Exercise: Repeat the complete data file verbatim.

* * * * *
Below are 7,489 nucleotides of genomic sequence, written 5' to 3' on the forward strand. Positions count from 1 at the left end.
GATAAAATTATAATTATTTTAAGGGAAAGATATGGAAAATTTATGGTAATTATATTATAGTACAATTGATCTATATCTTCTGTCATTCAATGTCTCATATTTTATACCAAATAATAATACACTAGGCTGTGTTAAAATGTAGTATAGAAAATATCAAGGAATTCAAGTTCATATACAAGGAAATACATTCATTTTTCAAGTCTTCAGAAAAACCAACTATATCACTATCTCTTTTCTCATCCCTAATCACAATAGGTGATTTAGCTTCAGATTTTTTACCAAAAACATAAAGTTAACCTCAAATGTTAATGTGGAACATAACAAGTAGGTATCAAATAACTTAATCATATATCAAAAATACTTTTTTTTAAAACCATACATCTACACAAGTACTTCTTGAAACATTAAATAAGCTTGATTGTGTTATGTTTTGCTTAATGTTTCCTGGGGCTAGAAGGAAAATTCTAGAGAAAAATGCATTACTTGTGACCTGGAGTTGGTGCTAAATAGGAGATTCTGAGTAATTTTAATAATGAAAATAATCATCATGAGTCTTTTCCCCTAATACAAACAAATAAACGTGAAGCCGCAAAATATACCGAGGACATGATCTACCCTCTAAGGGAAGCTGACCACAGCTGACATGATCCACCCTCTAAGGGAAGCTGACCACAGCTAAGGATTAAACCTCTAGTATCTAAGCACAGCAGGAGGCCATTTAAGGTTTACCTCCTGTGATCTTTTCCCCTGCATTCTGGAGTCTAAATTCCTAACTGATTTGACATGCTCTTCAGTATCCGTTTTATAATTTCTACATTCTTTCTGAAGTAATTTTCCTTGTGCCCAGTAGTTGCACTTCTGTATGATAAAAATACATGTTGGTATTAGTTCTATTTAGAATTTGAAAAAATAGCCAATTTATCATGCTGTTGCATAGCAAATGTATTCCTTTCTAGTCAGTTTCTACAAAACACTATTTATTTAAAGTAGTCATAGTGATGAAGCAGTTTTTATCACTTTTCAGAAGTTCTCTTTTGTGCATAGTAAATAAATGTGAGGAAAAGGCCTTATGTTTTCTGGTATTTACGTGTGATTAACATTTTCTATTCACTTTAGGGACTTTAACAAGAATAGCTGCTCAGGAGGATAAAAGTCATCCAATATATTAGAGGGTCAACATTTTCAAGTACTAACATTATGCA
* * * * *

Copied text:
Below are 7,489 nucleotides of genomic sequence, written 5' to 3' on the forward strand. Positions count from 1 at the left end.
GATAAAATTATAATTATTTTAAGGGAAAGATATGGAAAATTTATGGTAATTATATTATAGTACAATTGATCTATATCTTCTGTCATTCAATGTCTCATATTTTATACCAAATAATAATACACTAGGCTGTGTTAAAATGTAGTATAGAAAATATCAAGGAATTCAAGTTCATATACAAGGAAATACATTCATTTTTCAAGTCTTCAGAAAAACCAACTATATCACTATCTCTTTTCTCATCCCTAATCACAATAGGTGATTTAGCTTCAGATTTTTTACCAAAAACATAAAGTTAACCTCAAATGTTAATGTGGAACATAACAAGTAGGTATCAAATAACTTAATCATATATCAAAAATACTTTTTTTTAAAACCATACATCTACACAAGTACTTCTTGAAACATTAAATAAGCTTGATTGTGTTATGTTTTGCTTAATGTTTCCTGGGGCTAGAAGGAAAATTCTAGAGAAAAATGCATTACTTGTGACCTGGAGTTGGTGCTAAATAGGAGATTCTGAGTAATTTTAATAATGAAAATAATCATCATGAGTCTTTTCCCCTAATACAAACAAATAAACGTGAAGCCGCAAAATATACCGAGGACATGATCTACCCTCTAAGGGAAGCTGACCACAGCTGACATGATCCACCCTCTAAGGGAAGCTGACCACAGCTAAGGATTAAACCTCTAGTATCTAAGCACAGCAGGAGGCCATTTAAGGTTTACCTCCTGTGATCTTTTCCCCTGCATTCTGGAGTCTAAATTCCTAACTGATTTGACATGCTCTTCAGTATCCGTTTTATAATTTCTACATTCTTTCTGAAGTAATTTTCCTTGTGCCCAGTAGTTGCACTTCTGTATGATAAAAATACATGTTGGTATTAGTTCTATTTAGAATTTGAAAAAATAGCCAATTTATCATGCTGTTGCATAGCAAATGTATTCCTTTCTAGTCAGTTTCTACAAAACACTATTTATTTAAAGTAGTCATAGTGATGAAGCAGTTTTTATCACTTTTCAGAAGTTCTCTTTTGTGCATAGTAAATAAATGTGAGGAAAAGGCCTTATGTTTTCTGGTATTTACGTGTGATTAACATTTTCTATTCACTTTAGGGACTTTAACAAGAATAGCTGCTCAGGAGGATAAAAGTCATCCAATATATTAGAGGGTCAACATTTTCAAGTACTAACATTATGCA